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On stuffed animals and cell phones

By Shelah Miner

My rising sixth grader, Maren, has a stuffed koala named Kutie that has been her constant companion for many years. When I scroll through my photostream, Kutie looks like a member of the family. There are dozens of selfies with Kutie. There she is on our beach vacation. She pops up in our family Easter picture.

For the last few years, Kutie has gone to elementary school every day, tucked away in Maren’s backpack. She attends Primary every Sunday. Right now she’s taking a nap in Maren’s bag at the dance studio. If it were up to Maren, Kutie would be her best friend forever, looking a little more threadbare and a little more loved each year.


“Maren, Kutie cannot go to junior high with you,” my older daughter, a high school junior, says. “You can’t put her in your backpack. You can’t keep her in your locker. Kutie has to stay home or it will be social suicide for you.”

The room is quiet. “I know,” she finally whispers.


Maren is skinny and long-legged. She loves to paint her nails and wear lip gloss. This morning, she remembered to brush her hair, and I caught a glimpse of her expertly scrolling through Instagram on her cell phone, and even with Kutie tucked in the crook of her arm, it was to see that she’s poised on the cusp of adolescence.

But she’s not there yet.


“Mom, can I call Ellie to come over and play?” she calls out to me.

“Maren, kids in junior high do not play,” her older brother, a senior, says as he passes through the kitchen, “they ‘hang out.'”

Maybe I’m getting hung up in the semantics here, but when Maren and Ellie are holed up in her room for hours rearranging the Barbie dream house, I would call that playing. I’m pretty sure that my older kids would say that now that Maren and Ellie are going to junior high, they shouldn’t even be playing with Barbies any more, even if they love it.


“Would anyone notice if I put Kutie in my locker during the day at school?” Maren asks, the two of us alone in the family room. I’m teacher at the very same junior high where she’ll be a student in a few weeks, so I’m quiet for a few minutes, thinking over the question.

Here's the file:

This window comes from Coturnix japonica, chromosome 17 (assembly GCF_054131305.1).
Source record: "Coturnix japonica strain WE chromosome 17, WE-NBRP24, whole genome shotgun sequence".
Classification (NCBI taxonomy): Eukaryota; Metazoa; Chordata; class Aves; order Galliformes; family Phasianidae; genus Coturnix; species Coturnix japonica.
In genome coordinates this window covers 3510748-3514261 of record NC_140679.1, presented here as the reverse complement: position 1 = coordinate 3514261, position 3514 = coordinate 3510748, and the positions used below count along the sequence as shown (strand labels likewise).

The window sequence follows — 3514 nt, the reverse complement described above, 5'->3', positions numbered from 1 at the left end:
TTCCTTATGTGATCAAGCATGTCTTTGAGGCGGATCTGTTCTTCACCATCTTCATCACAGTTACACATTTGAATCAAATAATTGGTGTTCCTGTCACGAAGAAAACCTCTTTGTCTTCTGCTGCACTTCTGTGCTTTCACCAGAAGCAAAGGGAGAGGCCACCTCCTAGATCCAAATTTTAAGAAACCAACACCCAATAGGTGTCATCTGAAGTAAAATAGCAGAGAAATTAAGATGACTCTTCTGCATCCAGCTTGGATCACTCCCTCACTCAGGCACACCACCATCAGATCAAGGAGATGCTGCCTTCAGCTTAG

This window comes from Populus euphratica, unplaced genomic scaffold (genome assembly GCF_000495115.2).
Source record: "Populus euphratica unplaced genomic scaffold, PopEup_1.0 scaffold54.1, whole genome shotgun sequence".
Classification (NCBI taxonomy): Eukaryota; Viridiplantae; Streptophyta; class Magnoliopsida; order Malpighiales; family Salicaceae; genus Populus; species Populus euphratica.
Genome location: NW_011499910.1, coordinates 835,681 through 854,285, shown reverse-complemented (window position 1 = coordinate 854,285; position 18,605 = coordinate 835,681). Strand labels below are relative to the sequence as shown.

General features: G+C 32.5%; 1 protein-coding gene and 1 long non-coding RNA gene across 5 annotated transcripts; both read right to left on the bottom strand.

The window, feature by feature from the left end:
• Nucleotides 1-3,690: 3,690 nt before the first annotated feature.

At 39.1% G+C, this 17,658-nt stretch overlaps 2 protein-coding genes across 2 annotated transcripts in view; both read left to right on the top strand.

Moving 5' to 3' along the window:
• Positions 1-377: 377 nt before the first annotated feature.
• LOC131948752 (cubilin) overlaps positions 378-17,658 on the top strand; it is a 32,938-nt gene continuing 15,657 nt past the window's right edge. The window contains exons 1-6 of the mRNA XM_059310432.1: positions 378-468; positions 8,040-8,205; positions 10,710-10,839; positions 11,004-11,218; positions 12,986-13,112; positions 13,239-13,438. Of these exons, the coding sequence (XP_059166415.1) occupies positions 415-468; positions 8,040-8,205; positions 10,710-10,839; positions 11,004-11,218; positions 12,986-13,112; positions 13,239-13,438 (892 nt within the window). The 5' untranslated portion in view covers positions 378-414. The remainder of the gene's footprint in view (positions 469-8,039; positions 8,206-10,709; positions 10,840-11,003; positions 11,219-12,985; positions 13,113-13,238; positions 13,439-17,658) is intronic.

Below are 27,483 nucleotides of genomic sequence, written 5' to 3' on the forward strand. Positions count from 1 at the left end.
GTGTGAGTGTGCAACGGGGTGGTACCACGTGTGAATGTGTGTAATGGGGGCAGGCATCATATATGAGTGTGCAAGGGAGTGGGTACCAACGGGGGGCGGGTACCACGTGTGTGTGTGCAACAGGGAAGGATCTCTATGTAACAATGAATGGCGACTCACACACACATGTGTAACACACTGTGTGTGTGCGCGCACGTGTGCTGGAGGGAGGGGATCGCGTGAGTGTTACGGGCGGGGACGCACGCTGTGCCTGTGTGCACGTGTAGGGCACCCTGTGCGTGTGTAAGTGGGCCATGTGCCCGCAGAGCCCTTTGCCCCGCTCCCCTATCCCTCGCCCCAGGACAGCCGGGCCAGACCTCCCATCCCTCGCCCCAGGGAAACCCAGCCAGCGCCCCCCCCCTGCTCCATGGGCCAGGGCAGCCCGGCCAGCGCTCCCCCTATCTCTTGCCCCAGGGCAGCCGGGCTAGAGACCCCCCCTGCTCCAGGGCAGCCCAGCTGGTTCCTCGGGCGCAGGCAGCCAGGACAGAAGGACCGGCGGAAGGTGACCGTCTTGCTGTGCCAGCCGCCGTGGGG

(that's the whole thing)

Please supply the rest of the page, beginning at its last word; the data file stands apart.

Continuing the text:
My second son, just a grade older than Maren, pipes in from the other room: “If you had a stuffed animal that you carried around ironically, I think that would be fine, or cool, or whatever. But that’s not what Kutie is.”


But I’m not so sure. Which vestiges of childhood do we forcibly throw off, and which ones do we allow to burn out on their own? What do you think– is there a place for Kutie at the junior high?


About Shelah Miner

(Co-Editor-in-Chief) teaches English at BYU and French at a Salt Lake City middle school. She has an addiction to her Audible account, hates making dinner, and embraces the chaos of life with a husband, six kids, a dog, a lizard and four rabbits.

8 thoughts on “On stuffed animals and cell phones”

  1. I feel you! My daughter is very similar. For her (also in junior high) we got a mini stuffed animal keychain that hangs on her backpack that is the substitute–don't know if that's an option? My sister had a hard time leaving her special blanket behind when she went on her mission 😉

  2. My daughter is still very young (3.5 yrs old), but I can see a lot of your daughter in her, despite their age difference.